Sweden’s economy is on the road to recovery from the shock of the COVID-19 crisis, yet risks remain. Moving ahead with a labour reform to facilitate adaptation in a fast-changing economic environment, and investing in digital skills and infrastructure, will be crucial to revive employment and build a sustainable recovery, according to the latest OECD Economic Survey of Sweden.
The pandemic triggered a severe recession in Sweden, despite mild distancing measures and swift government action to protect people and businesses. GDP fell by less than in many other European economies in 2020, thanks to reinforced short-time work, compensation to firms for lost revenue and measures to prop up the financial system, but unemployment still rose sharply. Solid public finances provided room for further stimulus in 2021 to buttress the recovery.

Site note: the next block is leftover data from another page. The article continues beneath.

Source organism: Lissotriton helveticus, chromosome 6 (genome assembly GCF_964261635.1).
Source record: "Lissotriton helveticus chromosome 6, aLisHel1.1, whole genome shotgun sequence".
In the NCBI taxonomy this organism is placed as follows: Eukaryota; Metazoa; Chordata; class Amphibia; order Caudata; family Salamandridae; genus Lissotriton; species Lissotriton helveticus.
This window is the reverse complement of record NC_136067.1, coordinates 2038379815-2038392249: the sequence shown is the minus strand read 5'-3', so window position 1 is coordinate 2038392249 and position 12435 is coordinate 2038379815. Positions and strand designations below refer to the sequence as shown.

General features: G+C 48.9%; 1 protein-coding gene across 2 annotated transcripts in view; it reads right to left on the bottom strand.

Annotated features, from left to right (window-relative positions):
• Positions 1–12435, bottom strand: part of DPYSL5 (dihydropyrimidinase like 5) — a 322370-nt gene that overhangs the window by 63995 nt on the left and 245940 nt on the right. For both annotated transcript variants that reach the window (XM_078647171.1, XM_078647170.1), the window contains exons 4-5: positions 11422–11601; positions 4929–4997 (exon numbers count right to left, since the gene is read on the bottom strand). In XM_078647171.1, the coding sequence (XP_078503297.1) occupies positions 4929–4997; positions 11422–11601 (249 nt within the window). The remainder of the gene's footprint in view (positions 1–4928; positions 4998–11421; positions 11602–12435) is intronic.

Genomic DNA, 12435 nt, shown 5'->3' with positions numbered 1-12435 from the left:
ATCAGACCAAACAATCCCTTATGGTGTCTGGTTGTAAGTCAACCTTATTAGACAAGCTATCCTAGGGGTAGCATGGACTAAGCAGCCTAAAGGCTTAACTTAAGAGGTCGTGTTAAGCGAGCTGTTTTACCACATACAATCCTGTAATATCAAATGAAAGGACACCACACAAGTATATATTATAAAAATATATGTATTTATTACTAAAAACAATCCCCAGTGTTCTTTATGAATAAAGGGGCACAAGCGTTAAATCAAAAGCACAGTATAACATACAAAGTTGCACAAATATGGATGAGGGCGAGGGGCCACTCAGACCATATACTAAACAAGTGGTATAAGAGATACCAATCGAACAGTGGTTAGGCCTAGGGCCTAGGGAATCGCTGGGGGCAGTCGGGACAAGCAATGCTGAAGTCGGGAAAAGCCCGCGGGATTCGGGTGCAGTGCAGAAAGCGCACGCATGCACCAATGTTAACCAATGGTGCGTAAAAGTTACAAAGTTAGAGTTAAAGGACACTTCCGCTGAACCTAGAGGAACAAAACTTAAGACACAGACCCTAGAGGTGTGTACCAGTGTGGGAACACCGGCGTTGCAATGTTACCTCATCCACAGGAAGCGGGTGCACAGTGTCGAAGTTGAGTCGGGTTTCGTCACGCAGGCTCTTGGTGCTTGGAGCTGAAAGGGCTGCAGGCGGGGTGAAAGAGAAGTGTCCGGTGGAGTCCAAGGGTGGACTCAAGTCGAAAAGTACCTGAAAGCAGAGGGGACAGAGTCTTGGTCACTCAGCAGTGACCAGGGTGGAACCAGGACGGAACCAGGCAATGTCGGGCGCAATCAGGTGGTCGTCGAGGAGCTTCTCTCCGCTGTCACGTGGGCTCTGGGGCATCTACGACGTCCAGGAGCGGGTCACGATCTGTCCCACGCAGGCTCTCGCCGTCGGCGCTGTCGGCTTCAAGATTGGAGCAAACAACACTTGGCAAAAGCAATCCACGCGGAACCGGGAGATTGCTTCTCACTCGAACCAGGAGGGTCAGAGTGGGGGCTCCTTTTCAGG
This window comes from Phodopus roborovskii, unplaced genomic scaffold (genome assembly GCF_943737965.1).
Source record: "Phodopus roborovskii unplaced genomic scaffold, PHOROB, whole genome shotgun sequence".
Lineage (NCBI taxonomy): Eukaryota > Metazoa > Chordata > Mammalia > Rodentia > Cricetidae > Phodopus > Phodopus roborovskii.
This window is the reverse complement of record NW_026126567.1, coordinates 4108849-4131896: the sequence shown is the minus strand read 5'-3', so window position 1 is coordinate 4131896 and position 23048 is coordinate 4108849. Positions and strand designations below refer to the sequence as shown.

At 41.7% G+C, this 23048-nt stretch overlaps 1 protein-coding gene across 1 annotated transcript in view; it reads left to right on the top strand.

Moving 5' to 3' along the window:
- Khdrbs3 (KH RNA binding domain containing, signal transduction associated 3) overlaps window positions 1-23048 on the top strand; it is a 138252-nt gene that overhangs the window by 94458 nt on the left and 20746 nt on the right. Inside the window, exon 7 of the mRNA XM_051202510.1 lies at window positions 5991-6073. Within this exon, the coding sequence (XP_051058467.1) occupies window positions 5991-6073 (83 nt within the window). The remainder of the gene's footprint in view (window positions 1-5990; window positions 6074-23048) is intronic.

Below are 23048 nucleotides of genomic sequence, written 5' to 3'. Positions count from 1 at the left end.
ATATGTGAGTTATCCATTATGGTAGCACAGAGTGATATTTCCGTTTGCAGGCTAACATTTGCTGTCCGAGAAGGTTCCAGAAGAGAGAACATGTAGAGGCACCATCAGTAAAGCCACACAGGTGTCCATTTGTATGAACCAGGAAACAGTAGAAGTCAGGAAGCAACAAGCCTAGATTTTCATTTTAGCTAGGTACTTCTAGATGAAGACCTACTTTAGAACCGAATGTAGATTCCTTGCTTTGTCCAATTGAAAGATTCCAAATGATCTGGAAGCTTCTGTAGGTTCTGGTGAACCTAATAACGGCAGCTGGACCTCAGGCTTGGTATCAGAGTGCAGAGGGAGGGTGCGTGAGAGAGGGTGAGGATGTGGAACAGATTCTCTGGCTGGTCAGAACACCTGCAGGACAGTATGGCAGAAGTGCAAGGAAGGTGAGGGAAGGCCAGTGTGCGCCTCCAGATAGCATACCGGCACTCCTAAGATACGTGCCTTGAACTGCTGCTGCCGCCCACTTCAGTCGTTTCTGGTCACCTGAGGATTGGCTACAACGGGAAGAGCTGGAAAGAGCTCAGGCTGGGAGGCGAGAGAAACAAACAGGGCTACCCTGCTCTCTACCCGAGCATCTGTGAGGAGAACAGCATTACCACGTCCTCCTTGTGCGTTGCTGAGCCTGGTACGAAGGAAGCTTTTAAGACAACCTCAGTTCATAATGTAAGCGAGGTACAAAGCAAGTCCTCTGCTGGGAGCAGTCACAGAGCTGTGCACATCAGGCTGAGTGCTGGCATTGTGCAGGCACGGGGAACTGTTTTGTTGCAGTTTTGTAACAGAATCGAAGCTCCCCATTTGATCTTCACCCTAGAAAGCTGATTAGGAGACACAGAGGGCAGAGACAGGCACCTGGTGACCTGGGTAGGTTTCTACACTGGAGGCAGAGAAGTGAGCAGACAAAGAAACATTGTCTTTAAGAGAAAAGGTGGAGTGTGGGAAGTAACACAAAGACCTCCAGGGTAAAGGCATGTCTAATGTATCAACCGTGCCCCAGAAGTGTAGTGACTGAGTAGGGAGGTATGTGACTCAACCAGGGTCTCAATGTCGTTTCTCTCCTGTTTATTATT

The Survey recommends maintaining targeted support to people and firms until the pandemic subsides, then focusing on strengthening vocational training and skills and increasing investment in areas like high-speed internet and low-carbon transport. Addressing regional inequality, which is low but rising, should also be a priority as the recovery takes hold.
The Survey shows that Sweden has been among the most resilient OECD countries in the face of a historic shock. Yet, like other economies, it faces challenges from demographic changes and the shift to green, digital economies. Investments in education and training, and labour reforms along the lines negotiated by the social partners, will support job creation and strengthen economic resilience. Building on Sweden’s leadership in digital innovation and diffusion will also be key for driving productivity.